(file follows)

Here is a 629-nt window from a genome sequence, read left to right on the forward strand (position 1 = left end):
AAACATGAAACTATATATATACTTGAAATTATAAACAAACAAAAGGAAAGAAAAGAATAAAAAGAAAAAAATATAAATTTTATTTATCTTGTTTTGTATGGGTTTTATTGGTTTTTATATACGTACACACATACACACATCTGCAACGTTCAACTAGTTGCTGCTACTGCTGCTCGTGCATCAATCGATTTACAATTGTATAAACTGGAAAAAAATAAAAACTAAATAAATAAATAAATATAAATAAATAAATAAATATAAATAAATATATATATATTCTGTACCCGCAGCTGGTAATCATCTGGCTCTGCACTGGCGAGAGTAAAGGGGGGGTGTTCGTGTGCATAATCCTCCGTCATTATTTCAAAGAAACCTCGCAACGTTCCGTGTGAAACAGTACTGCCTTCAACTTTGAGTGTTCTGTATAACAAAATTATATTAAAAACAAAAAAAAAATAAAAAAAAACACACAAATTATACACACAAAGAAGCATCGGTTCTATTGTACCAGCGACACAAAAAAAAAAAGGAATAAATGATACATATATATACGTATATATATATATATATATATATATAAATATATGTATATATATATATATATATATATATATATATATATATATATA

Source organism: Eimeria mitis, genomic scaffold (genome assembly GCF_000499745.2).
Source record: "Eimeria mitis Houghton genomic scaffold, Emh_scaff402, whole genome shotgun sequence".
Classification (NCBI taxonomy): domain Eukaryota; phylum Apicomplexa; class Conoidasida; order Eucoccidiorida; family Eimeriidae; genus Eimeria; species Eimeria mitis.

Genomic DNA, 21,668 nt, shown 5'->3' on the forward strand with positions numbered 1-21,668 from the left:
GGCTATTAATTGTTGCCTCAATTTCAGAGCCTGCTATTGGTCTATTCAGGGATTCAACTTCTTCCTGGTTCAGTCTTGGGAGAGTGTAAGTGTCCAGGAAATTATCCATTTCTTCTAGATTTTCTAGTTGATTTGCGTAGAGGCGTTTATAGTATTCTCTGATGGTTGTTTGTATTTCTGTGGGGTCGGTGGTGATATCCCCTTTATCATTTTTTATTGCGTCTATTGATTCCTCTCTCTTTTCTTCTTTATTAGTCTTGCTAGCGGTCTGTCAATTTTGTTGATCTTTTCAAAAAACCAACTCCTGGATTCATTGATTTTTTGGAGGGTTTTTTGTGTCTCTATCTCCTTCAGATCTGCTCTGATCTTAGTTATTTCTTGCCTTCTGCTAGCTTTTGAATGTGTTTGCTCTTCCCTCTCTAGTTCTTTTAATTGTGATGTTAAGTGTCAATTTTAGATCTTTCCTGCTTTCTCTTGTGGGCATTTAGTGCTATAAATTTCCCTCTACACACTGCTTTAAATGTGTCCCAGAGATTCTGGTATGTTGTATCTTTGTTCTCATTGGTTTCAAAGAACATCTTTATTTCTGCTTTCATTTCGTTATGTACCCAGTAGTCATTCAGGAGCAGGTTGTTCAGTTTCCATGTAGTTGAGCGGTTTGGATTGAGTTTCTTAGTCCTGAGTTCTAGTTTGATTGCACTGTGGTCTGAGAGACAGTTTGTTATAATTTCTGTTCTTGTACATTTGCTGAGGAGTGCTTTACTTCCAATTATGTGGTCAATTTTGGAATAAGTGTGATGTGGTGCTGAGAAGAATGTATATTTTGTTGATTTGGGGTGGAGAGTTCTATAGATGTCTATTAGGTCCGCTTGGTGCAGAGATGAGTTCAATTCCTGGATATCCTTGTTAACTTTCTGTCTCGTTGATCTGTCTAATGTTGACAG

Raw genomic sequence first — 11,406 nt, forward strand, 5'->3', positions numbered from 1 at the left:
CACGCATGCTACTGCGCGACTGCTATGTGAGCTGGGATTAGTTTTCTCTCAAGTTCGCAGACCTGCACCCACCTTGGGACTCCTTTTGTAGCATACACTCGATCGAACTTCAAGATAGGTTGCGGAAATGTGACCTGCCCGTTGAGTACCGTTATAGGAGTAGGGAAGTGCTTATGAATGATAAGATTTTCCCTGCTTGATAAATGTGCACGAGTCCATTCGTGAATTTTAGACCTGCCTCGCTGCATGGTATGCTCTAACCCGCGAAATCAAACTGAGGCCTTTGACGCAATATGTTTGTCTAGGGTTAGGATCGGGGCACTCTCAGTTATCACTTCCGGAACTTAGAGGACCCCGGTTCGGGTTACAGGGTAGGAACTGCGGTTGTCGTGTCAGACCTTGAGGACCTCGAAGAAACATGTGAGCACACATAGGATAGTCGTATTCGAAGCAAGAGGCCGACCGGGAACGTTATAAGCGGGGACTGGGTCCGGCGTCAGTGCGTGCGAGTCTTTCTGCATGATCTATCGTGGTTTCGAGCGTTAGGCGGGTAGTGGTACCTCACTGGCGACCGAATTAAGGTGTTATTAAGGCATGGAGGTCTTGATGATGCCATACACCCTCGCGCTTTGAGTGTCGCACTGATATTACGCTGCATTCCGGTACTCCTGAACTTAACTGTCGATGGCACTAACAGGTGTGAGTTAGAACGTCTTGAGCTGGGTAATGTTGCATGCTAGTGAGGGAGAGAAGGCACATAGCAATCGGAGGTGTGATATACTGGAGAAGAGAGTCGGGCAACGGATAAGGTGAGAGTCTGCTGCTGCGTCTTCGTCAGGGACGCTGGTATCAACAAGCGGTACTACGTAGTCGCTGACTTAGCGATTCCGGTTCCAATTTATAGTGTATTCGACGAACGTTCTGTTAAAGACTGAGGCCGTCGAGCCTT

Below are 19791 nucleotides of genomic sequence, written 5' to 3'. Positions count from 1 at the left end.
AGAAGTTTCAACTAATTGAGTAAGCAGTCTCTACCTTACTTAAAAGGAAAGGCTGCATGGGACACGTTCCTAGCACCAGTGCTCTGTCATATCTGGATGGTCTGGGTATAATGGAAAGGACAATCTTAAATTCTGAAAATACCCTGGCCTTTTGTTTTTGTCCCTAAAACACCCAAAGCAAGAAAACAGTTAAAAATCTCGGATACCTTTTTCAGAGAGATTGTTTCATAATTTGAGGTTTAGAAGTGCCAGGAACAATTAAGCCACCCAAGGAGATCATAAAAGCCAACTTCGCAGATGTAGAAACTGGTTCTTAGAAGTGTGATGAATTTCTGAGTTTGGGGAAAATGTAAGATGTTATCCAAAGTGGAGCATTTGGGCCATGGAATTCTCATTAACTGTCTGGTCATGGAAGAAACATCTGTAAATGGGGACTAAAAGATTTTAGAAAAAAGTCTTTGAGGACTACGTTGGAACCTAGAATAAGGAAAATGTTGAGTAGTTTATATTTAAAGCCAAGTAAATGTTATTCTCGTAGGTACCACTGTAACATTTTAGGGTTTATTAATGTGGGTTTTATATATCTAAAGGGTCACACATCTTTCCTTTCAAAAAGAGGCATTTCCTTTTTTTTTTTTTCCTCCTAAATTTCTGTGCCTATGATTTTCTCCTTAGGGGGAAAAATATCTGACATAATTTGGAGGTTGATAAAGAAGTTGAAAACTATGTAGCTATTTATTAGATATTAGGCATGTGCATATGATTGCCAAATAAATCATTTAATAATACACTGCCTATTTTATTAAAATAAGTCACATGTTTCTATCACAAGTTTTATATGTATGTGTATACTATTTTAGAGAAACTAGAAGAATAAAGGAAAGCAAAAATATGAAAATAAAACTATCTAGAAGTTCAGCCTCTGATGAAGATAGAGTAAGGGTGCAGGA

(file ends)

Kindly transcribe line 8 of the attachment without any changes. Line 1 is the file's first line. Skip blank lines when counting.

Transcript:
Raw genomic sequence first — 11,406 nt, forward strand, 5'->3', positions numbered from 1 at the left: